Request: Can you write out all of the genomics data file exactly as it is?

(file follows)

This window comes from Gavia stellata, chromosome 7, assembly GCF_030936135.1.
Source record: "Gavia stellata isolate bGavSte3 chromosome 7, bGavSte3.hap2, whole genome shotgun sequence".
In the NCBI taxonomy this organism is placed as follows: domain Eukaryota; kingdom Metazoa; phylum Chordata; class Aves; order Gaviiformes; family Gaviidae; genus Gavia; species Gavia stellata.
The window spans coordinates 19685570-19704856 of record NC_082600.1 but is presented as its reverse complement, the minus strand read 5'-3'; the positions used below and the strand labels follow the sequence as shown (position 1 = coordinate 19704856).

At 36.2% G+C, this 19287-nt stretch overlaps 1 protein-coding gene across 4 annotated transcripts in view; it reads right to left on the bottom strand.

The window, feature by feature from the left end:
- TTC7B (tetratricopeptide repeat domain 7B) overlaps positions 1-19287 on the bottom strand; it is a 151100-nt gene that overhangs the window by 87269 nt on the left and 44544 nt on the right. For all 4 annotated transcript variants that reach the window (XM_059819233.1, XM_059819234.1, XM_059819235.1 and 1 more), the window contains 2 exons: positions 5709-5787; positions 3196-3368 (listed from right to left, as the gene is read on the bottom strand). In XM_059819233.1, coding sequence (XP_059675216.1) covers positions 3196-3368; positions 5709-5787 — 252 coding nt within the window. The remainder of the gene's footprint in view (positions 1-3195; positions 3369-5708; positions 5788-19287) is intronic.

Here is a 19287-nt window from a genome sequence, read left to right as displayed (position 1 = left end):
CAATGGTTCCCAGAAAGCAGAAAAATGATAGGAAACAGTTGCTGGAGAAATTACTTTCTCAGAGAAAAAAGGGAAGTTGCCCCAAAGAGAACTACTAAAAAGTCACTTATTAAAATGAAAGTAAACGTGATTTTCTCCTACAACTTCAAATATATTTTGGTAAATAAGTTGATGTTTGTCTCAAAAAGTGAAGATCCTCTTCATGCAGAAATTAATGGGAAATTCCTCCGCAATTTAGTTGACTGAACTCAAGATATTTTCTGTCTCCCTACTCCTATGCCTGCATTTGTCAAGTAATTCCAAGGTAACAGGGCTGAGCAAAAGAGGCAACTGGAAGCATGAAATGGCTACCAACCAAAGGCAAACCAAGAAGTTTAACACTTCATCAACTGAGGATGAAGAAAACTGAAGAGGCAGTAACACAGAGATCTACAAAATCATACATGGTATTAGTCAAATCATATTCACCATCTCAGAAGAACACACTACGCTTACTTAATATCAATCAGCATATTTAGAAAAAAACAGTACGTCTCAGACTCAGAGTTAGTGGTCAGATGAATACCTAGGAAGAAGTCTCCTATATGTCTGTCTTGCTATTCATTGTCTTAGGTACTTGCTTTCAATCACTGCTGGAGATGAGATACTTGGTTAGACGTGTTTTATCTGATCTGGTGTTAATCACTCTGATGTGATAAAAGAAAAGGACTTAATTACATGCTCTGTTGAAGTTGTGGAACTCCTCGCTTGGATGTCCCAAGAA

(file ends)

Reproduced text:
This window comes from Gavia stellata, chromosome 7, assembly GCF_030936135.1.
Source record: "Gavia stellata isolate bGavSte3 chromosome 7, bGavSte3.hap2, whole genome shotgun sequence".
In the NCBI taxonomy this organism is placed as follows: domain Eukaryota; kingdom Metazoa; phylum Chordata; class Aves; order Gaviiformes; family Gaviidae; genus Gavia; species Gavia stellata.
The window spans coordinates 19685570-19704856 of record NC_082600.1 but is presented as its reverse complement, the minus strand read 5'-3'; the positions used below and the strand labels follow the sequence as shown (position 1 = coordinate 19704856).

At 36.2% G+C, this 19287-nt stretch overlaps 1 protein-coding gene across 4 annotated transcripts in view; it reads right to left on the bottom strand.

The window, feature by feature from the left end:
- TTC7B (tetratricopeptide repeat domain 7B) overlaps positions 1-19287 on the bottom strand; it is a 151100-nt gene that overhangs the window by 87269 nt on the left and 44544 nt on the right. For all 4 annotated transcript variants that reach the window (XM_059819233.1, XM_059819234.1, XM_059819235.1 and 1 more), the window contains 2 exons: positions 5709-5787; positions 3196-3368 (listed from right to left, as the gene is read on the bottom strand). In XM_059819233.1, coding sequence (XP_059675216.1) covers positions 3196-3368; positions 5709-5787 — 252 coding nt within the window. The remainder of the gene's footprint in view (positions 1-3195; positions 3369-5708; positions 5788-19287) is intronic.

Here is a 19287-nt window from a genome sequence, read left to right as displayed (position 1 = left end):
CAATGGTTCCCAGAAAGCAGAAAAATGATAGGAAACAGTTGCTGGAGAAATTACTTTCTCAGAGAAAAAAGGGAAGTTGCCCCAAAGAGAACTACTAAAAAGTCACTTATTAAAATGAAAGTAAACGTGATTTTCTCCTACAACTTCAAATATATTTTGGTAAATAAGTTGATGTTTGTCTCAAAAAGTGAAGATCCTCTTCATGCAGAAATTAATGGGAAATTCCTCCGCAATTTAGTTGACTGAACTCAAGATATTTTCTGTCTCCCTACTCCTATGCCTGCATTTGTCAAGTAATTCCAAGGTAACAGGGCTGAGCAAAAGAGGCAACTGGAAGCATGAAATGGCTACCAACCAAAGGCAAACCAAGAAGTTTAACACTTCATCAACTGAGGATGAAGAAAACTGAAGAGGCAGTAACACAGAGATCTACAAAATCATACATGGTATTAGTCAAATCATATTCACCATCTCAGAAGAACACACTACGCTTACTTAATATCAATCAGCATATTTAGAAAAAAACAGTACGTCTCAGACTCAGAGTTAGTGGTCAGATGAATACCTAGGAAGAAGTCTCCTATATGTCTGTCTTGCTATTCATTGTCTTAGGTACTTGCTTTCAATCACTGCTGGAGATGAGATACTTGGTTAGACGTGTTTTATCTGATCTGGTGTTAATCACTCTGATGTGATAAAAGAAAAGGACTTAATTACATGCTCTGTTGAAGTTGTGGAACTCCTCGCTTGGATGTCCCAAGAA